‘Don't make me laugh’: Age representations in a humorous context

James T Harwood, Howard Giles

Research output: Contribution to journalArticle

38 Citations (Scopus)

Abstract

The Golden Girls is a highly popular television series which, since its inception in 1985, has received praise for presenting the elderly on television in a positive light. Research, however, has not investigated the messages of the show in any depth and the current study aims to remedy this. A discursive analysis of the show is conducted to identify ways in which the show marks age and achieves humorous effect. The multiple ways in which these effects are achieved are schematized in typology form. Indications that age marking and humor overlap considerably are interpreted in terms of propagating views of aging inconsistent with the show's public agenda'. Specifically, the link, which has theoretical implications, is seen as perpetuating stereotypes of the elderly, by making counter-stereotypical portrayals, quite literally, laughable. The results are discussed in terms of various theoretical positions, as well as more applied production issues.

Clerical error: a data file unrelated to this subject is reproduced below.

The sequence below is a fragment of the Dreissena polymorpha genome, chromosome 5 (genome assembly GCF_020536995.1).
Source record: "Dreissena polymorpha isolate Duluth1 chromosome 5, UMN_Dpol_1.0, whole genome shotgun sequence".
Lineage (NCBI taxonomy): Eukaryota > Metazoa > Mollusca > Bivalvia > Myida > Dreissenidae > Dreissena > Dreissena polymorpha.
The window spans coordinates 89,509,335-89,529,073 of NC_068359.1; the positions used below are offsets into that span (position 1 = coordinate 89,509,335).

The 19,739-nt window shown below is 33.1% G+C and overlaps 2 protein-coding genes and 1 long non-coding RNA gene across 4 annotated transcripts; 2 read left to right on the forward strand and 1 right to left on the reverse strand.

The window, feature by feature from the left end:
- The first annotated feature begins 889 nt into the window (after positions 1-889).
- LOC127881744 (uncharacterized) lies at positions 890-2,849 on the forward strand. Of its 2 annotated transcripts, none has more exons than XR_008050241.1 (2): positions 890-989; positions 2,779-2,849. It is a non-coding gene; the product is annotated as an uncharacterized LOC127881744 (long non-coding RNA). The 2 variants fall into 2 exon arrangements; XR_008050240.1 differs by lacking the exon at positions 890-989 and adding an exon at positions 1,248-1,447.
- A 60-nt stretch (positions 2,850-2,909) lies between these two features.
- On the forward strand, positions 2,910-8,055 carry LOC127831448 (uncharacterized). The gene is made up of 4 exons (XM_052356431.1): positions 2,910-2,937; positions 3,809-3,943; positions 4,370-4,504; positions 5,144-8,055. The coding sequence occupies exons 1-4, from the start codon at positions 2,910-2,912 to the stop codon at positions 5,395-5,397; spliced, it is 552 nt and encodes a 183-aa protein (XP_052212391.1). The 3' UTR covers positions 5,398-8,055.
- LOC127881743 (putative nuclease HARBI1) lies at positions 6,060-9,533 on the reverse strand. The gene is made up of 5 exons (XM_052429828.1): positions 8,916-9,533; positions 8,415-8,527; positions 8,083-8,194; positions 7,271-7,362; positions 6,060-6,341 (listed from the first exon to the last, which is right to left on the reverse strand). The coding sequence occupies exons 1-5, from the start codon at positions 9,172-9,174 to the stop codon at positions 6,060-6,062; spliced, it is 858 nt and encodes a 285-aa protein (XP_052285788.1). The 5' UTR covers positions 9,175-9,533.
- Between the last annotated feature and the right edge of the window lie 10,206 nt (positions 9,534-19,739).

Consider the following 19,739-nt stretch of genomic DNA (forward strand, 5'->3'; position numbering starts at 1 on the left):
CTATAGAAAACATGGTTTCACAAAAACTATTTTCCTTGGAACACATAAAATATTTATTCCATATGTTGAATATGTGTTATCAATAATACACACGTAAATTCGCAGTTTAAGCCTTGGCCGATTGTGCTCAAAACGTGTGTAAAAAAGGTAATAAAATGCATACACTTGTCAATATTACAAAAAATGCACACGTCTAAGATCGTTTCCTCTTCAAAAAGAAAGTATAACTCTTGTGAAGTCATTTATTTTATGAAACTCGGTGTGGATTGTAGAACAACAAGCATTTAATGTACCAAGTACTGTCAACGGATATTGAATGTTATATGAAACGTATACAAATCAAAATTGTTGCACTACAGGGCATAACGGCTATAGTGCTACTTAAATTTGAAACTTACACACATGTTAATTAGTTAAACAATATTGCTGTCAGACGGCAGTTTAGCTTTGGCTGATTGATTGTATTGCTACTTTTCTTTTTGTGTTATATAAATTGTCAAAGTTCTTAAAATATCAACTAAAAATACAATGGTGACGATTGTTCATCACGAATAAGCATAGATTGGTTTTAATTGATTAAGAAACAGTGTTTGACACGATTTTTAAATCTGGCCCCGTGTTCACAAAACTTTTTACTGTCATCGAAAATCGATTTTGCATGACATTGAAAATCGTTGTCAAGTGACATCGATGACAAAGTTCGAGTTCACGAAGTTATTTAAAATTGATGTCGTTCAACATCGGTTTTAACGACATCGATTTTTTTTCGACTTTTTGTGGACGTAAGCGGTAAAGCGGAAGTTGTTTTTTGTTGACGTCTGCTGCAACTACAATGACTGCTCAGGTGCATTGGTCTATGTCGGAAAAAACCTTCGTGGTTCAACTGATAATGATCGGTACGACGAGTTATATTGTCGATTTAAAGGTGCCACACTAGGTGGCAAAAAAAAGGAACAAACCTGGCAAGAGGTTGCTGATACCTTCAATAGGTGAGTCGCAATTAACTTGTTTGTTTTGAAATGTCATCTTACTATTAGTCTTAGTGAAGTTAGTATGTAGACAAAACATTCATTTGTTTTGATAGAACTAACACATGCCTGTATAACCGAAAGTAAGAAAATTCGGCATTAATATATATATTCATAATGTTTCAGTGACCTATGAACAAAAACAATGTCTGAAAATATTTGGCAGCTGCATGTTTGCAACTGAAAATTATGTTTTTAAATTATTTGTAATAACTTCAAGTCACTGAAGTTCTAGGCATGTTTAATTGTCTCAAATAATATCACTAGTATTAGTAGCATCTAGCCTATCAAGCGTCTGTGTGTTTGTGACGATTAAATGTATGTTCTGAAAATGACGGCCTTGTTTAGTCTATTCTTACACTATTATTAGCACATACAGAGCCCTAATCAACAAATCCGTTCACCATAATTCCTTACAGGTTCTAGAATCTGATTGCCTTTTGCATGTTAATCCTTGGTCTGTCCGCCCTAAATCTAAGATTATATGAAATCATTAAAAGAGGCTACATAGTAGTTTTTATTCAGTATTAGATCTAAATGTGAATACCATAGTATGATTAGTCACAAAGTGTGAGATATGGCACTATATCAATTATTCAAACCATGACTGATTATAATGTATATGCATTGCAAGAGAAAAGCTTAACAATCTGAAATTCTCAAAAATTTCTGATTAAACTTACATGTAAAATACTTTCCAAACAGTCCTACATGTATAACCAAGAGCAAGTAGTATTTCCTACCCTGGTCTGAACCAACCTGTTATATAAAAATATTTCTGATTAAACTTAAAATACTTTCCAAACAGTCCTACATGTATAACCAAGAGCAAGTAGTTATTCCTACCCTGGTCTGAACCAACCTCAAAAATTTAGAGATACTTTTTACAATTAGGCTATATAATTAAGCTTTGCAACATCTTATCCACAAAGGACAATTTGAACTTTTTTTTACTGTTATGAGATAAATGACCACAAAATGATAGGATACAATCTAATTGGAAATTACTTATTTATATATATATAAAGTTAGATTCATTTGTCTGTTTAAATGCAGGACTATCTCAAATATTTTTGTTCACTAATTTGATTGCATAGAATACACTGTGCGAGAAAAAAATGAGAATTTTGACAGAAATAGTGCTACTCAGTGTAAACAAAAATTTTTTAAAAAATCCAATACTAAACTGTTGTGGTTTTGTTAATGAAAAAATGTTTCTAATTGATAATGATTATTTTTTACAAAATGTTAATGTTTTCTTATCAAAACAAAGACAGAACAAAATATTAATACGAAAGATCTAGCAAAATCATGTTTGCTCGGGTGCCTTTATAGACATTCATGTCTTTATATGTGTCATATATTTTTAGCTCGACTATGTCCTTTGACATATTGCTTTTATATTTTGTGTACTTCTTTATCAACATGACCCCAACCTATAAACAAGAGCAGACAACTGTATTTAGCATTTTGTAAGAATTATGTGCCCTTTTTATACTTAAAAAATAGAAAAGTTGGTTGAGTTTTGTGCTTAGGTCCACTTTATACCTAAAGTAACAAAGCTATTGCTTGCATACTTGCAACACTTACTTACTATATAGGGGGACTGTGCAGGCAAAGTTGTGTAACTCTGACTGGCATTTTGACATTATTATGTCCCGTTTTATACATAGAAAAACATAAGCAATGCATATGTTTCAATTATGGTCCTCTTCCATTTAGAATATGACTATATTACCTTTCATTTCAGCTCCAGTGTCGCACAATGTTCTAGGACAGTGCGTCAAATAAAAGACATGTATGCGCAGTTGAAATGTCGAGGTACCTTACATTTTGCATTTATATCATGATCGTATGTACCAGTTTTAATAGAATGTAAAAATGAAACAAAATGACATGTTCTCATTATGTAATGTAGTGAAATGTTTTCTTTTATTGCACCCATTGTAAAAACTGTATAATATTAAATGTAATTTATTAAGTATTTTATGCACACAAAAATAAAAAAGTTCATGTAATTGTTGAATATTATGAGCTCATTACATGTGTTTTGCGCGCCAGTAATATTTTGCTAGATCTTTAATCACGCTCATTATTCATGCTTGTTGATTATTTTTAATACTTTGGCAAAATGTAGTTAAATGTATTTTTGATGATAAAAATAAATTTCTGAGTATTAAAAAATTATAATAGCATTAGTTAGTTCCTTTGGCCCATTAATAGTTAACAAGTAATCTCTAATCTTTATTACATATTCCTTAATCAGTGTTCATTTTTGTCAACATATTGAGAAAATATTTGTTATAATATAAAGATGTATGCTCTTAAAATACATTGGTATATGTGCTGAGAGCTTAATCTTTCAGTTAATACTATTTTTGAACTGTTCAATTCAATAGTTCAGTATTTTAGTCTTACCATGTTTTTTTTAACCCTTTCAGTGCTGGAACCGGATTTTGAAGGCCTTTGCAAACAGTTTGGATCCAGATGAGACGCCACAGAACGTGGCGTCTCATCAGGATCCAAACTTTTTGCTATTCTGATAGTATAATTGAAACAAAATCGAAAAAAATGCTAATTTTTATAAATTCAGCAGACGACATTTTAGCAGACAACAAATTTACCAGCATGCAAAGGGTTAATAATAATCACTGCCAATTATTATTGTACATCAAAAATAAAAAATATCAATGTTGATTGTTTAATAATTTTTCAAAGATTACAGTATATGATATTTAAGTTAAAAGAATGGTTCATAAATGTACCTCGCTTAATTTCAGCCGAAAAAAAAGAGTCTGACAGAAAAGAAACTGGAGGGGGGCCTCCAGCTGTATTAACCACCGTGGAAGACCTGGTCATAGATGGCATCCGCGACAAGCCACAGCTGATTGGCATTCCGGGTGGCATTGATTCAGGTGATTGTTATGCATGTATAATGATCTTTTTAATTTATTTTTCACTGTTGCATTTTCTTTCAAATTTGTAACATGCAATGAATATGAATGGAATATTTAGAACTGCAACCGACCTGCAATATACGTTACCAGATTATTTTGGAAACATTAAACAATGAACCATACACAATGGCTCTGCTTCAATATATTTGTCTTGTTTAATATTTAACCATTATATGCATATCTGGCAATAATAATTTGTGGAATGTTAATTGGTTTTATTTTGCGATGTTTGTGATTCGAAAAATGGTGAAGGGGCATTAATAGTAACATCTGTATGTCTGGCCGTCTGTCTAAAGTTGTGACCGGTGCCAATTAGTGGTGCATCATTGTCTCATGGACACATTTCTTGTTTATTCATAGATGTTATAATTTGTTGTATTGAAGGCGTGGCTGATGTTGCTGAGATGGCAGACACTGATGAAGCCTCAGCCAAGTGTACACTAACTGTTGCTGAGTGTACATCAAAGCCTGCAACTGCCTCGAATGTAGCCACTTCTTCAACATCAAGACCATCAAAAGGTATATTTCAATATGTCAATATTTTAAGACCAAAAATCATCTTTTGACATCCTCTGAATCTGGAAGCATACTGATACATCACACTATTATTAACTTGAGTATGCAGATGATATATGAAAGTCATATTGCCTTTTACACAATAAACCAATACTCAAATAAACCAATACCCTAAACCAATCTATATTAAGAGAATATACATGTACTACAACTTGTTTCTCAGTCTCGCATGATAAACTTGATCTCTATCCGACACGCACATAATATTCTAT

Original languageEnglish (US)
Pages (from-to)403-436
Number of pages34
JournalDiscourse & Society
Volume3
Issue number4
DOIs
StatePublished - Jan 1 1992
Externally publishedYes

Fingerprint

Television
popular television
television series
humor
remedies
stereotype
indication
typology
television
Aging of materials
Laugh
Television Series
Portrayal
Overlap
Discursive
Stereotypes
Agenda

Keywords

  • age
  • discourse analysis
  • humor
  • intergenerational contact
  • media
  • television

ASJC Scopus subject areas

  • Communication
  • Language and Linguistics
  • Sociology and Political Science
  • Linguistics and Language

Cite this

‘Don't make me laugh’ : Age representations in a humorous context. / Harwood, James T; Giles, Howard.

In: Discourse & Society, Vol. 3, No. 4, 01.01.1992, p. 403-436.

Research output: Contribution to journalArticle

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